12 Artworks From Artnet’s Gallery Network That Our Experts Are Loving This Week

Each week, our gallery liaisons share their favorite works from the Artnet Gallery Network.

Coco Dávez, Coco (2019). Courtesy of Maddox Gallery.
Coco Dávez, Coco (2019). Courtesy of Maddox Gallery.

Every week, we explore the thousands of galleries on the Artnet Gallery Network to highlight the spaces and artworks inspiring us right now. Take a look at our latest picks below.

Avish Khebrehzadeh
The Vacant Hour
M77 Gallery
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Miriam Minak

Avish Khebrehzadeh, The Vacant Hour (2018). Courtesy of M77 Gallery. 

This introverted, exhausted looking girl sits in an ambiguous and mysterious space. Is it a mystical garden or a frontally lit stage? Is this a real moment or is she trapped in a dream? After all, the stool she sits upon is only hinted as a fragment. Iranian-born artist Avish Khebrehzadeh offers us an uncertain scene and invites us to fill this void.

Miriam Minak

Joseph Kosuth
Existential Time #6
Galleria Lia Rumma
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Tobias Molitor

Joseph Kosuth, Existential Time #6 (2019). Courtesy Galleria Lia Rumma.

This piece by Joseph Kosuth allows us to reflect on our perception of time. By reading the sentence as well as the clock, the viewer is immediately connected to the artwork and also in one, sole moment: the here and now.

Tobias Molitor

Henrik Uldalen
Graze
JD Malat Gallery
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Tara Wyant

Henrik Uldalen, Graze (2019). Courtesy of JD Malat Gallery.

These thickly impastoed portraits by Henrik Uldalen explore various states of human emotion, while simultaneously reflecting on the current political climate. In a departure from the artist’s previous, darker bodies of work, we see a lot of pink, which represents the rosy veil in which we choose to cope with the uncomfortable parts of our lives.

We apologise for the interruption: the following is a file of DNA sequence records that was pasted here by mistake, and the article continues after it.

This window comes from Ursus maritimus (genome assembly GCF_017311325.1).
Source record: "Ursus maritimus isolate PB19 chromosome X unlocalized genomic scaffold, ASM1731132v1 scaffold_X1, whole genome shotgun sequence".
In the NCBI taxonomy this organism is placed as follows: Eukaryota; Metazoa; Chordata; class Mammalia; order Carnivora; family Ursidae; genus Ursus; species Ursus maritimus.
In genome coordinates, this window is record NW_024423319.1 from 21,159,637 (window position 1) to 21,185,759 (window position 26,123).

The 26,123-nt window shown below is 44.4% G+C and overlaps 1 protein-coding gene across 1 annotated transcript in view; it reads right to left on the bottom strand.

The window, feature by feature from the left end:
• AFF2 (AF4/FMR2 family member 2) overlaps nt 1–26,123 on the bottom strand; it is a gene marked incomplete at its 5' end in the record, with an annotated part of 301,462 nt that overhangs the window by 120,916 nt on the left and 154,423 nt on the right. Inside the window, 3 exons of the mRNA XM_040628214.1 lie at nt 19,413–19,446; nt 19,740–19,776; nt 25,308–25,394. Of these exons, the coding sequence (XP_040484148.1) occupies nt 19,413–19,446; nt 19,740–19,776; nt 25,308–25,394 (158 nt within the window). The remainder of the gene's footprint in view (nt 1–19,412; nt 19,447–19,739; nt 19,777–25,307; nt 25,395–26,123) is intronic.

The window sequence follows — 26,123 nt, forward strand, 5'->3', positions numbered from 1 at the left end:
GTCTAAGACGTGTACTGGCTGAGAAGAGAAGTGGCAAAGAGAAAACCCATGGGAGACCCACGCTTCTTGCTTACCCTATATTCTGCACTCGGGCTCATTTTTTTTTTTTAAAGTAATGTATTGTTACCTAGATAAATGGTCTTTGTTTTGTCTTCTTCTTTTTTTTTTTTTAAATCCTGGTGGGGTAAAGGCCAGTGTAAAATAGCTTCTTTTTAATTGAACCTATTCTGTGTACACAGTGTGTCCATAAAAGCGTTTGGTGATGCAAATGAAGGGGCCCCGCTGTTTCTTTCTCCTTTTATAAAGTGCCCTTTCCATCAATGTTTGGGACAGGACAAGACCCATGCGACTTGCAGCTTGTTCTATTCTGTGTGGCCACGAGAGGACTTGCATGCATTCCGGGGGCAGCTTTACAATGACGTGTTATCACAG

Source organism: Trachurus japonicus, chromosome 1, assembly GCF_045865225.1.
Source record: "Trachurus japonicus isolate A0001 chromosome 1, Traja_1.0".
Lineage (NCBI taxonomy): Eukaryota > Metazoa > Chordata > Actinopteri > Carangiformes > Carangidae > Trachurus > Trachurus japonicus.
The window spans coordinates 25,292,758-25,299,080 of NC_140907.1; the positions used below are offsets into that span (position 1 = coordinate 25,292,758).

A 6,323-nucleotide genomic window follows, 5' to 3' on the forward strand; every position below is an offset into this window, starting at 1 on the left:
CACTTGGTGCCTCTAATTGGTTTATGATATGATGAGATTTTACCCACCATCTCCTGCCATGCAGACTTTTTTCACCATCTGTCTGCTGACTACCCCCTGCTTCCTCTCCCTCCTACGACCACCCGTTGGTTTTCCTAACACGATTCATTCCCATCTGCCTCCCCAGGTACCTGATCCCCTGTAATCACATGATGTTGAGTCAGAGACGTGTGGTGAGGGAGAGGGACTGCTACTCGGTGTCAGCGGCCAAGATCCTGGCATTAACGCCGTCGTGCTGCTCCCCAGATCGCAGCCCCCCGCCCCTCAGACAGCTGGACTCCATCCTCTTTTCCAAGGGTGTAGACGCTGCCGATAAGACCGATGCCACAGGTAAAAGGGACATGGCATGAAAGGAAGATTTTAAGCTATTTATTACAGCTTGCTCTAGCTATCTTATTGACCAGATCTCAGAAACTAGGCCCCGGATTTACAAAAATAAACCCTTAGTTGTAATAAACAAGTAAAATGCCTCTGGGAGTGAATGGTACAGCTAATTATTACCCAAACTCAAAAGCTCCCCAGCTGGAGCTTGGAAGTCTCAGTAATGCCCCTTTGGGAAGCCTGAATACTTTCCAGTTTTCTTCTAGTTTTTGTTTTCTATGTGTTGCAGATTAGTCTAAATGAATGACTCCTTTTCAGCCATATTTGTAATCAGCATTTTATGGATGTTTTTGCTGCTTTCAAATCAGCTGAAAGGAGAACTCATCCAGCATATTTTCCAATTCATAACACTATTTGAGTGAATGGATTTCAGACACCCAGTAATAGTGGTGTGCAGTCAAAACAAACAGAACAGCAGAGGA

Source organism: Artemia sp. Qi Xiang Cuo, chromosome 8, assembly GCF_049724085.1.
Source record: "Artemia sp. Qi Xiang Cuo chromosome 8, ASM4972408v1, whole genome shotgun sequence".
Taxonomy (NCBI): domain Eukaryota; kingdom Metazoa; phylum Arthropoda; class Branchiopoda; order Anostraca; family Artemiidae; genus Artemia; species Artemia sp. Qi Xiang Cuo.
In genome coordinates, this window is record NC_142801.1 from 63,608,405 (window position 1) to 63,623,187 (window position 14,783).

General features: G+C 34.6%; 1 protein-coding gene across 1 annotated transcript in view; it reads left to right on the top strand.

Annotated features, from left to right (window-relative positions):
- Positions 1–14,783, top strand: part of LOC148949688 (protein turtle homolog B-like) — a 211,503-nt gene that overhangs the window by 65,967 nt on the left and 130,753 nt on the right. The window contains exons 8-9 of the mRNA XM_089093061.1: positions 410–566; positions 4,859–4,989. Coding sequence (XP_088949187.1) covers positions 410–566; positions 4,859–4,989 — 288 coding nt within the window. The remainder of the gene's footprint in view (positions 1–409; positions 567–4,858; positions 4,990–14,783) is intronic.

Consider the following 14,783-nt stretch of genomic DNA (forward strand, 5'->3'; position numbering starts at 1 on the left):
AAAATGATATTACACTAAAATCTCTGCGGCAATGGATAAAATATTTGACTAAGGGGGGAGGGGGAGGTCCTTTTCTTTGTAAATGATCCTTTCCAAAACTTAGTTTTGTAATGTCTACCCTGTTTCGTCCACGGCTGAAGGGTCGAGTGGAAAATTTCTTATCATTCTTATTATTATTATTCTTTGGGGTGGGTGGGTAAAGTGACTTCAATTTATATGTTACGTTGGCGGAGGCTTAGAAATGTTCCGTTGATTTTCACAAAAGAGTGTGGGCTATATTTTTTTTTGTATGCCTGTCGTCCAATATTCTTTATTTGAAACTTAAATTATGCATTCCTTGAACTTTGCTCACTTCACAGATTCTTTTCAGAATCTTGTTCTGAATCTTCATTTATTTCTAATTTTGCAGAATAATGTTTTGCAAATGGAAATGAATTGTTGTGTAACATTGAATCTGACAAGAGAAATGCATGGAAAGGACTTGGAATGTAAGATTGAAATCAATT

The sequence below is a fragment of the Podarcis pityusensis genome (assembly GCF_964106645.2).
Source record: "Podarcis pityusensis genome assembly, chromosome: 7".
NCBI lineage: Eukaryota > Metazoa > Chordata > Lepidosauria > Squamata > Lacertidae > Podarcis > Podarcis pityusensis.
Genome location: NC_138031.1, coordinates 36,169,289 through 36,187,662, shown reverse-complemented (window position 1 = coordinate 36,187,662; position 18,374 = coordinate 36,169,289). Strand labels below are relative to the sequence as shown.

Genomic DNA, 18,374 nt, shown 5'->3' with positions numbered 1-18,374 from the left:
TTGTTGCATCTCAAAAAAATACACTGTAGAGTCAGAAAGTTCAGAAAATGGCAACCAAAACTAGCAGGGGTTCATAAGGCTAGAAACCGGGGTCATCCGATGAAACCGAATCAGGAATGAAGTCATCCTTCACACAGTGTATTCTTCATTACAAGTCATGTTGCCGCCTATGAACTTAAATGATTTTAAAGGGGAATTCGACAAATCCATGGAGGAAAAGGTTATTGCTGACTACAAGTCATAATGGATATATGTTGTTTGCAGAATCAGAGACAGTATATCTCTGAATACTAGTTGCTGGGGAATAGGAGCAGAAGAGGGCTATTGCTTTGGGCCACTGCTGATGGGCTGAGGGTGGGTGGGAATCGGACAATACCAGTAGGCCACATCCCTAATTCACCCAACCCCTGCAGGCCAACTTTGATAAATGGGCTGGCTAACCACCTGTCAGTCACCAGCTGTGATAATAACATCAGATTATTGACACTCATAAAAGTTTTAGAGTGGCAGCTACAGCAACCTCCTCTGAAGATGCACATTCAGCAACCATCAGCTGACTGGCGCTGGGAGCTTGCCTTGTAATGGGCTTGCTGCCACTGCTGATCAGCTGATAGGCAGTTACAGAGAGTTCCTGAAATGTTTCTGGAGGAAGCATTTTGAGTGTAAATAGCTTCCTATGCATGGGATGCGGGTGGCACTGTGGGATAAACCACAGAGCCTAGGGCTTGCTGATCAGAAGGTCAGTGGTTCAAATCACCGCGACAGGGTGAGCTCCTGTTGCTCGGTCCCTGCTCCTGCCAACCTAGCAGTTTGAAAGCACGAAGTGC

Tara Wyant

Coco Dávez
Yayoi
Maddox Gallery
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Sara Carson

Coco Dávez, Yayoi (2019). Courtesy of Maddox Gallery.

Wearing her trademark red wig and polka dots, Yayoi Kusama is undoubtedly an art superstar, but also remains an enigmatic and multi-layered character. Coco Dávez captures both those realties perfectly in this fresh, modern take on the portrait from her ‘Faceless’ series. 

Sara Carson

Eleanor Aldrich
The Bicycle
Channel to Channel
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Santiago Garcia

Eleanor Aldrich, The Bicycle (2018). Courtesy of Channel to Channel.

Aldrich has an exciting sense for materials that she uses well in fleshy images that verge on trompe l’oeil. The varying paints and application methods match the industrial objects depicted while leaving room for more legible flat abstractions. There is a certain dewy sheen she creates here that perfectly encapsulates the spirit of summer leisure, which, in the dead of winter, makes Bicycle a nostalgic portrait of a much longed for two-wheeled ride.

Santiago Garcia Cano

Michelle Wilcox
TILTED PALM
Venvi Art Gallery
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Qadira Farrington

Michelle Wilcox, TILTED PALM (2019). Courtesy of Venvi Art Gallery.